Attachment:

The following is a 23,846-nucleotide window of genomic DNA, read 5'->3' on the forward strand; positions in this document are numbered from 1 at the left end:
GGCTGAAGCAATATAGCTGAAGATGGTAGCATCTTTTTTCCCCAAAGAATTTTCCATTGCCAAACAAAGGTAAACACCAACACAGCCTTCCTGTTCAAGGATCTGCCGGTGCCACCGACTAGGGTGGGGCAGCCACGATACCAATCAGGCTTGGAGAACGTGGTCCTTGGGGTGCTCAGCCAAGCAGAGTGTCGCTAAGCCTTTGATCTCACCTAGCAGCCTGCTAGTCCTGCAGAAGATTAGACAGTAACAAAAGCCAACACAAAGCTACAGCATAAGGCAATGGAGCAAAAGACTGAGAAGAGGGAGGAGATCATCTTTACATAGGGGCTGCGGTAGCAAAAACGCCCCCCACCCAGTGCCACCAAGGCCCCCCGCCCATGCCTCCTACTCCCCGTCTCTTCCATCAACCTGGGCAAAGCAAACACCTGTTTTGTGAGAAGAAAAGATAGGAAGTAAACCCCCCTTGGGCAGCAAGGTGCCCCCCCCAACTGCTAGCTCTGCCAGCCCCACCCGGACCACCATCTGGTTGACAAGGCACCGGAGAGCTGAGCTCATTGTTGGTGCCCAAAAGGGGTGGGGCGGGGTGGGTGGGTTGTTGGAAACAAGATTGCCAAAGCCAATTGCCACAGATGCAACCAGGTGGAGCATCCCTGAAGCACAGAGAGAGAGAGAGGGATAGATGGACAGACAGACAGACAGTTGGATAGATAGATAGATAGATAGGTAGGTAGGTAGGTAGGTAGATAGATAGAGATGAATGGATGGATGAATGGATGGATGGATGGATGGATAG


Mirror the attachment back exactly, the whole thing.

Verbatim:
The following is a 23,846-nucleotide window of genomic DNA, read 5'->3' on the forward strand; positions in this document are numbered from 1 at the left end:
GGCTGAAGCAATATAGCTGAAGATGGTAGCATCTTTTTTCCCCAAAGAATTTTCCATTGCCAAACAAAGGTAAACACCAACACAGCCTTCCTGTTCAAGGATCTGCCGGTGCCACCGACTAGGGTGGGGCAGCCACGATACCAATCAGGCTTGGAGAACGTGGTCCTTGGGGTGCTCAGCCAAGCAGAGTGTCGCTAAGCCTTTGATCTCACCTAGCAGCCTGCTAGTCCTGCAGAAGATTAGACAGTAACAAAAGCCAACACAAAGCTACAGCATAAGGCAATGGAGCAAAAGACTGAGAAGAGGGAGGAGATCATCTTTACATAGGGGCTGCGGTAGCAAAAACGCCCCCCACCCAGTGCCACCAAGGCCCCCCGCCCATGCCTCCTACTCCCCGTCTCTTCCATCAACCTGGGCAAAGCAAACACCTGTTTTGTGAGAAGAAAAGATAGGAAGTAAACCCCCCTTGGGCAGCAAGGTGCCCCCCCCAACTGCTAGCTCTGCCAGCCCCACCCGGACCACCATCTGGTTGACAAGGCACCGGAGAGCTGAGCTCATTGTTGGTGCCCAAAAGGGGTGGGGCGGGGTGGGTGGGTTGTTGGAAACAAGATTGCCAAAGCCAATTGCCACAGATGCAACCAGGTGGAGCATCCCTGAAGCACAGAGAGAGAGAGAGGGATAGATGGACAGACAGACAGACAGTTGGATAGATAGATAGATAGATAGGTAGGTAGGTAGGTAGGTAGATAGATAGAGATGAATGGATGGATGAATGGATGGATGGATGGATGGATAG